(presumption of murder from homicide with a deadly weapon is not improper on the facts presented).
3. Answering Enumeration 6, subparts (2) and (3) are deemed abandoned under our Rule 18(c) (2) because not argued or supported by authority. Allen v. State, 235 Ga. 709
, 712 (221 SE2d 405
) (1975). Subpart (1) argues that the charge on flight, which was that flight might be considered by the jury but was subject to explanation by defendants, was burden-shifting under Mullaney and In re Winship.
The charge as given was a correct proposition of law. Holsey v. State, 235 Ga. 270
, 272 (219 SE2d 374
) (1975); Fulford v. State, 221 Ga. 257
, 258 (144 SE2d 370
) (1965); Kalb v. State, 195 Ga. 544
, 550 (25 SE2d 24
) (1943); Coley v. State, 135 Ga. App. 810
, 812 (219 SE2d 35
) (1975). Under the cases and principles discussed above concerning the charge on malice, the flight charge was not burden-shifting.
4. Those parts of Enumeration 7 complaining of the court's refusal to charge on excuse, justification and accidental homicide are deemed abandoned under Rule 18 (c)(2). The claim that voluntary manslaughter should have been charged because Hill and the victim had hostile words just prior to the shooting, is without merit. The state's evidence showed that when Hill and his two companions came up on the victim's porch, the victim, who was himself a black man, said to them "Niggers, get out of my house." This is the only remark in evidence; the state's witness Eberhart testified that she heard nothing else for some minutes until she heard the shot. As a matter of law, we rule that this record shows no provocation sufficient to authorize a charge on voluntary manslaughter. See Parks v. State, 234 Ga. 579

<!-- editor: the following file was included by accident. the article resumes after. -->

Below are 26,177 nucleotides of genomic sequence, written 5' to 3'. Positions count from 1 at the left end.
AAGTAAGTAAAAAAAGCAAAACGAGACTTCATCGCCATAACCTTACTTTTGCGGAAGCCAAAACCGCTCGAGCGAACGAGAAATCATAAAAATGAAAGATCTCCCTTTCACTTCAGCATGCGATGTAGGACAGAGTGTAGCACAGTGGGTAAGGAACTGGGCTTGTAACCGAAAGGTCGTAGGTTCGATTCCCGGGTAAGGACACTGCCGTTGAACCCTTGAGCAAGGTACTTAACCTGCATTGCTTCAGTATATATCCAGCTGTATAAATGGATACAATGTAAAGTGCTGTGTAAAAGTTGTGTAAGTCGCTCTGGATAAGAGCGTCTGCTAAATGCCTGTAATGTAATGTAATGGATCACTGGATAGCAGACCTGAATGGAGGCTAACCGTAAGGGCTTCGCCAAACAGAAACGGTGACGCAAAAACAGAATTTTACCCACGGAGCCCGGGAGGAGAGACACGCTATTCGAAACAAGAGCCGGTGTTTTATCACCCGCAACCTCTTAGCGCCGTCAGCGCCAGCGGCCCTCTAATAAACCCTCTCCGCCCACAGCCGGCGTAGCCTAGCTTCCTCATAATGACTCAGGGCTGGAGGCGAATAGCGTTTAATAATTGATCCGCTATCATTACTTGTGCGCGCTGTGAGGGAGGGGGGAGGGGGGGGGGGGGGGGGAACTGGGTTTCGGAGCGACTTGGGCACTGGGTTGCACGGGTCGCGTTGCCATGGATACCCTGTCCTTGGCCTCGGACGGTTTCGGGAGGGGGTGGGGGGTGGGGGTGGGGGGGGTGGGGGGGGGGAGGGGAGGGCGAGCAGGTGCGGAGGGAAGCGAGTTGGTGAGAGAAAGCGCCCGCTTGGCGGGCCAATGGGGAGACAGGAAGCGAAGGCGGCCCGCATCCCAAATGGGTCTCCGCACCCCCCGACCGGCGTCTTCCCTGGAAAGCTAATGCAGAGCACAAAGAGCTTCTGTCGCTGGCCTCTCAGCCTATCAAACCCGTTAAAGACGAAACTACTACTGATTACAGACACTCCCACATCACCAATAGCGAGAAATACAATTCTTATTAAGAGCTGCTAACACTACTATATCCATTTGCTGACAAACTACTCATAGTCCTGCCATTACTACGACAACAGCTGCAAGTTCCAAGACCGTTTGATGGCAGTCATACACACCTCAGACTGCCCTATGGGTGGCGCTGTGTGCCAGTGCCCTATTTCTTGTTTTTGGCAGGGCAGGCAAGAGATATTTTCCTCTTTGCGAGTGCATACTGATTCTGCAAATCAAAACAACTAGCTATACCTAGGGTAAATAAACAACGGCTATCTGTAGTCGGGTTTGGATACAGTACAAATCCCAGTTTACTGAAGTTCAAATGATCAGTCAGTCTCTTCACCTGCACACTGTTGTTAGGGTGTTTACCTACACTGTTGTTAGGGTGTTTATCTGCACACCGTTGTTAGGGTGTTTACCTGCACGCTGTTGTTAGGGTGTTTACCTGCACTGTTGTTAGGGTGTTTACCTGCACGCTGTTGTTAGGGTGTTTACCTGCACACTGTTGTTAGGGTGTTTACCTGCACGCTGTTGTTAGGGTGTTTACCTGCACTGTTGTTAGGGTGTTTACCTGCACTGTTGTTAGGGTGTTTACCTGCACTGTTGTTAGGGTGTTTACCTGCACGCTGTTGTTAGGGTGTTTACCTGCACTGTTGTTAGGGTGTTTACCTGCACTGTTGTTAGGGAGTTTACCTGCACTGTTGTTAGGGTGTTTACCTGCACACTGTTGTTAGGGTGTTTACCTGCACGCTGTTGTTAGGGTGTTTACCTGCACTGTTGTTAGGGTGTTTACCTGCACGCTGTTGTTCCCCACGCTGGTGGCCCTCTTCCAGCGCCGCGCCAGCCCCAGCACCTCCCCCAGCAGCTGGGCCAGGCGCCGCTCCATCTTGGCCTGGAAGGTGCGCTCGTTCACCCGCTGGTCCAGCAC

, 581 (216 SE2d 804
) (1975). The claimed provocation here was much less than that which we found inadequate in Williams v. State, 232 Ga. 203
, 205 (206 SE2d 37
) (1974). The court did not err in refusing to charge on voluntary manslaughter.
5. Enumeration 8 is deemed abandoned under Rule 18(c)(2). Enumeration 9 was answered adversely to Hill's contentions in Coachman.
6. Enumeration 10, arguing that certain of the prosecutor's remarks in closing argument were the equivalent of expert testimony not subject to cross examination, therefore denying Hill his right to confront the witnesses against him, is frivolous. The remarks were that "the only motive I can find" was murder, and "anybody that does what they did are dangerous men."
"Counsel is permitted, in the sound discretion of the court, to argue all reasonable inferences and deductions which may be drawn from the evidence however illogical they may seem to the opposite party. [Cits.] The discretion of the trial court in handling these matters will not be disturbed on appeal except in clear cases of abuse and we find none here." Wisdom v. State, 234 Ga. 650
, 655 (217 SE2d 244
) (1975). The prosecutor's remarks created no error.
7. Enumeration 4, claiming an unspecified denial of due process, raises nothing for decision.
No error appearing, the conviction will be affirmed.
Lewis R. Slaton, District Attorney, Carole E. Wall, Assistant District Attorney, Arthur K. Bolton, Attorney General, John W. Dunsmore, Jr., Assistant Attorney General, for appellee.